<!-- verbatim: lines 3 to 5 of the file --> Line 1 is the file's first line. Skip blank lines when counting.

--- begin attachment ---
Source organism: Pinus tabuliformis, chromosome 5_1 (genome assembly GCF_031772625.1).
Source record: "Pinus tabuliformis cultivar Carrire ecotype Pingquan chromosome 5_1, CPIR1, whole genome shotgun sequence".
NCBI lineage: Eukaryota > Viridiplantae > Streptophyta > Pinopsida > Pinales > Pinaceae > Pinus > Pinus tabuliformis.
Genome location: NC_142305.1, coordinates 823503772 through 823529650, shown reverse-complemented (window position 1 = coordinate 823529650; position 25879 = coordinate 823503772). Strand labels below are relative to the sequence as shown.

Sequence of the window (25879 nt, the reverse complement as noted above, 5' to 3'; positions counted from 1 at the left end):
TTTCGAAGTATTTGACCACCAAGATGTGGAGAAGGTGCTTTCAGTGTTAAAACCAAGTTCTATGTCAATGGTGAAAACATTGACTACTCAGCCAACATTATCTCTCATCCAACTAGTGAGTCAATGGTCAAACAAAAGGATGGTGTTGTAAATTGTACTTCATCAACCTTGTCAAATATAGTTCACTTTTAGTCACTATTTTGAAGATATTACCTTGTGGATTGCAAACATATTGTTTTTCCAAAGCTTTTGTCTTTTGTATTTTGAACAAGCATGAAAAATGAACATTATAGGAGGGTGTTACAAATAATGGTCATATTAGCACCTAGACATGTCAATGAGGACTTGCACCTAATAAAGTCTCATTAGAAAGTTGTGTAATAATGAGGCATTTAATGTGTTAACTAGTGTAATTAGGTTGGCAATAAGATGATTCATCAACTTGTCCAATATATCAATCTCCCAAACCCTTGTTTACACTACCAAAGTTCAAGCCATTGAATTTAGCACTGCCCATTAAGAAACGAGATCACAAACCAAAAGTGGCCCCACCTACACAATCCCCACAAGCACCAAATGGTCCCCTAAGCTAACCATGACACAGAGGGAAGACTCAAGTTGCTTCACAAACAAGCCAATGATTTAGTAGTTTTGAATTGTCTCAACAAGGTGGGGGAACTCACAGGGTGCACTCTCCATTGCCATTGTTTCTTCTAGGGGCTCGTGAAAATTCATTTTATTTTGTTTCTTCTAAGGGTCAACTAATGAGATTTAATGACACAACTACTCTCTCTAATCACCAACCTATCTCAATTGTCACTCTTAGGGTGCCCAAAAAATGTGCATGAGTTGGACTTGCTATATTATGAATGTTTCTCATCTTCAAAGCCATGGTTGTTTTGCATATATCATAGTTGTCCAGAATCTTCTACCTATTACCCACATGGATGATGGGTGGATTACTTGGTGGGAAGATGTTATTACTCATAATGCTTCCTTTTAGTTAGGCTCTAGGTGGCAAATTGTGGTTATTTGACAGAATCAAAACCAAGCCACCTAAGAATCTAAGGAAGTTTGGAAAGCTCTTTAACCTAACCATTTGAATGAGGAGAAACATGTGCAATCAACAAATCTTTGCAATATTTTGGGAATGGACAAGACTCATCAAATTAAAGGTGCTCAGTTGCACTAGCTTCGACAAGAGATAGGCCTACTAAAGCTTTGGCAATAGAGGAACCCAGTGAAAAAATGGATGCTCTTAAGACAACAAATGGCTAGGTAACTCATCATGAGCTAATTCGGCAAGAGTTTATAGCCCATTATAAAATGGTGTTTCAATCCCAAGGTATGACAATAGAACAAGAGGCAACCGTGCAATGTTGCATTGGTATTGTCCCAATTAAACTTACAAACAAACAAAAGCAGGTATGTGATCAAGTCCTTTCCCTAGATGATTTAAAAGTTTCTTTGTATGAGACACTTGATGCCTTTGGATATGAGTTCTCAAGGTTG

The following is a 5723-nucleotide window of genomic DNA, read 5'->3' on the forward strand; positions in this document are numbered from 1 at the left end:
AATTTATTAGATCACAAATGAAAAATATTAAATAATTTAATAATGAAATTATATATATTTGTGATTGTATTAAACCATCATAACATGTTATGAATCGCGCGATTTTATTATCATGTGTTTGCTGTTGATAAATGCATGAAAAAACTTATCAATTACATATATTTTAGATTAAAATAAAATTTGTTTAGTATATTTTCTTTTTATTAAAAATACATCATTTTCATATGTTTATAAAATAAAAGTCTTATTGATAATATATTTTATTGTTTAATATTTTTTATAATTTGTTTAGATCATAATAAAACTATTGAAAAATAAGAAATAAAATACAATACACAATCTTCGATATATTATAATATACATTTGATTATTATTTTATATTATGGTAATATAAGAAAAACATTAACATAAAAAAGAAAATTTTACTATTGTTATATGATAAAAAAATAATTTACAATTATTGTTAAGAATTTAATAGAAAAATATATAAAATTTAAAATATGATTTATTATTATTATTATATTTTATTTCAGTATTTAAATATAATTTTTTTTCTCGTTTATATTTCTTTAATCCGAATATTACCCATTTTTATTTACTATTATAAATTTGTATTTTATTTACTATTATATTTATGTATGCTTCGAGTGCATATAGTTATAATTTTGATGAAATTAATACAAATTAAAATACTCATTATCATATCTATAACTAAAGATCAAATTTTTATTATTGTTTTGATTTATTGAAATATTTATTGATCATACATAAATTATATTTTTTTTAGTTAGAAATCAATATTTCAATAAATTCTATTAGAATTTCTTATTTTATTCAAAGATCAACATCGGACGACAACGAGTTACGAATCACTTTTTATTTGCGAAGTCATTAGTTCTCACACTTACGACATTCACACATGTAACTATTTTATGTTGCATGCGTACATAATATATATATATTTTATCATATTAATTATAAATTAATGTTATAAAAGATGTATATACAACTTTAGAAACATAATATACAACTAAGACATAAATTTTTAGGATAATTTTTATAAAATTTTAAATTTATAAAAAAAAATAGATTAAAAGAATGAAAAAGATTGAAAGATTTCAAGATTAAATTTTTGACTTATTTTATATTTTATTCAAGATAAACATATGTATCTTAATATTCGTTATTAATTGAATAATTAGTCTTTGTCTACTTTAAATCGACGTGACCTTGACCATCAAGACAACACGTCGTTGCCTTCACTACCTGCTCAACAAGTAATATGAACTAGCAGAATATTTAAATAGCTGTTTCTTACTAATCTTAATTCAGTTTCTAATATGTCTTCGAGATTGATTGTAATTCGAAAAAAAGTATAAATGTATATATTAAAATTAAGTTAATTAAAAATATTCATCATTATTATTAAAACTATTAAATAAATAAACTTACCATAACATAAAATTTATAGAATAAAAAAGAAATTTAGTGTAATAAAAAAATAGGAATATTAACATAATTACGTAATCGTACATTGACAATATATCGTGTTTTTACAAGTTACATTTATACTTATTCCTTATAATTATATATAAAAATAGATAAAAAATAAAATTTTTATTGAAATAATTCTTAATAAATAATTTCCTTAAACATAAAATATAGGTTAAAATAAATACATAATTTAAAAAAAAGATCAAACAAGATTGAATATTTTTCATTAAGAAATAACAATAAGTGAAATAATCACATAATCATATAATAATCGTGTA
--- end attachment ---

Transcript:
NCBI lineage: Eukaryota > Viridiplantae > Streptophyta > Pinopsida > Pinales > Pinaceae > Pinus > Pinus tabuliformis.
Genome location: NC_142305.1, coordinates 823503772 through 823529650, shown reverse-complemented (window position 1 = coordinate 823529650; position 25879 = coordinate 823503772). Strand labels below are relative to the sequence as shown.

Sequence of the window (25879 nt, the reverse complement as noted above, 5' to 3'; positions counted from 1 at the left end):